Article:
Wide-Ranging Cognitive Deficits in Adolescents Following Early Life Maltreatment

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Abstract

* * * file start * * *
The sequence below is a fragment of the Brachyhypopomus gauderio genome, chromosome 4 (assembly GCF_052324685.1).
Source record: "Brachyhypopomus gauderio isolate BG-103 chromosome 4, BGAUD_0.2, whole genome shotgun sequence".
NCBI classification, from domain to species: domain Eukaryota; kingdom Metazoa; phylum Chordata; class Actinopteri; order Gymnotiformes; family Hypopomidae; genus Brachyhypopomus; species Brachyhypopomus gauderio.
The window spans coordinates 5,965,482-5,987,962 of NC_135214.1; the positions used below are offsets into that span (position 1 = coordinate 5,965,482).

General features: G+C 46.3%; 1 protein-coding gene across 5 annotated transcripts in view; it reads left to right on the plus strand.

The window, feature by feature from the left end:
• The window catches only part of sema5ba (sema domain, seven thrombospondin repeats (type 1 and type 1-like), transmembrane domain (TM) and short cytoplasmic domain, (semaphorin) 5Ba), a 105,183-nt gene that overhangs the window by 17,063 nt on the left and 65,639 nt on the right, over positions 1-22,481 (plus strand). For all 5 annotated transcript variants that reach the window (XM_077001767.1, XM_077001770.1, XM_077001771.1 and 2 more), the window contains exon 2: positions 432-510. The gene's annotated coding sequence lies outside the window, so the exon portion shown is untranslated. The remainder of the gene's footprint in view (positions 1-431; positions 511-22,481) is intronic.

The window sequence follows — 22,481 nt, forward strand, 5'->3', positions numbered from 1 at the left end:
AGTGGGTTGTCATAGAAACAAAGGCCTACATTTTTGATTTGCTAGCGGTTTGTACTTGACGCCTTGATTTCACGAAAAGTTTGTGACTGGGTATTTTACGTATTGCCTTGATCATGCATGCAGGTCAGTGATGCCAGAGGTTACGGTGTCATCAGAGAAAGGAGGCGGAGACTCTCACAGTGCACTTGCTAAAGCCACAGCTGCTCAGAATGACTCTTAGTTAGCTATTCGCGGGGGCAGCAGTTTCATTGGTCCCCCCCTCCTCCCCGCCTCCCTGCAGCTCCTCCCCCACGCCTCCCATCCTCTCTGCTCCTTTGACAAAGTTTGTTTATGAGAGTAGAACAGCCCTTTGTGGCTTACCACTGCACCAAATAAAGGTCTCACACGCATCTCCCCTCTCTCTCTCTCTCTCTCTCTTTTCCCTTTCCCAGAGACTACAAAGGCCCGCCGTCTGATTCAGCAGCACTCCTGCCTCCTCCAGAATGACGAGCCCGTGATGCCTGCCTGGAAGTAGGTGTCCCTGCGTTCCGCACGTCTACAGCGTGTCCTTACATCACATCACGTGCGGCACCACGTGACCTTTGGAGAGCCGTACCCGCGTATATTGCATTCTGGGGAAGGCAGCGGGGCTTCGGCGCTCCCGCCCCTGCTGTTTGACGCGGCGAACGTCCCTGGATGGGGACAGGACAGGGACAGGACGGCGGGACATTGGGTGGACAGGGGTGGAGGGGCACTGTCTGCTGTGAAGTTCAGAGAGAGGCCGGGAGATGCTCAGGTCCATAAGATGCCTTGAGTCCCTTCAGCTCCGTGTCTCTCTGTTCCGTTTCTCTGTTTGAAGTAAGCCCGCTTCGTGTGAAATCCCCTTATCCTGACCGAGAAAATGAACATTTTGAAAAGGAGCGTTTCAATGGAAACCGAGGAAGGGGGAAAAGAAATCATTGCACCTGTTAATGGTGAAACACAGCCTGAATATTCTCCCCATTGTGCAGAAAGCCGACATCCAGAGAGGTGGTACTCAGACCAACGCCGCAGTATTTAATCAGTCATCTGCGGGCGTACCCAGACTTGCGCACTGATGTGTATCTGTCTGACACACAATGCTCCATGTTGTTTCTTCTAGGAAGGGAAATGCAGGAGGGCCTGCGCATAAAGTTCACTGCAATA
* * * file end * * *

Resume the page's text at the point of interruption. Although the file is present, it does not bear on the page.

Objective: Studies of adolescents with histories of maltreatment typically report specific cognitive deficits in higher order functioning and attention. Emerging evidence suggests that the cognitive difficulties seen in maltreated adolescents are much broader, and go beyond executive functioning impairments. This study examined whether maltreated adolescents exhibited cognitive deficits across a number of cognitive domains, in addition to executive functioning. Method: A group of 39 adolescents with documented histories of severe maltreatment were compared with 43 controls on measures of learning and memory, executive function, processing speed, working memory, visuoperceptual function, and language. Groups were matched demographically and on the Wechsler Intelligence Scale for Children–IV (WISC-IV) Full Scale Intelligence Quotient (FSIQ; Wechsler, 2003). Results: Using multivariate analyses, the maltreated group showed significant impairments on measures of executive function and attention, working memory, learning, visuospatial function and visual processing speed. Effect sizes ranged from medium to large. Conclusions: The FSIQ indicated that these adolescents were performing comparably with their nonmaltreated peers, though this was not the case when specific cognitive functions were measured. This demonstrates that maltreated adolescents are more likely to have a range of cognitive deficits that can only be identified with thorough neuropsychological assessment. Such deficits have the potential to significantly impair adaptive, social, emotional, and academic functioning, explaining many of the typical difficulties seen in maltreated adolescents.

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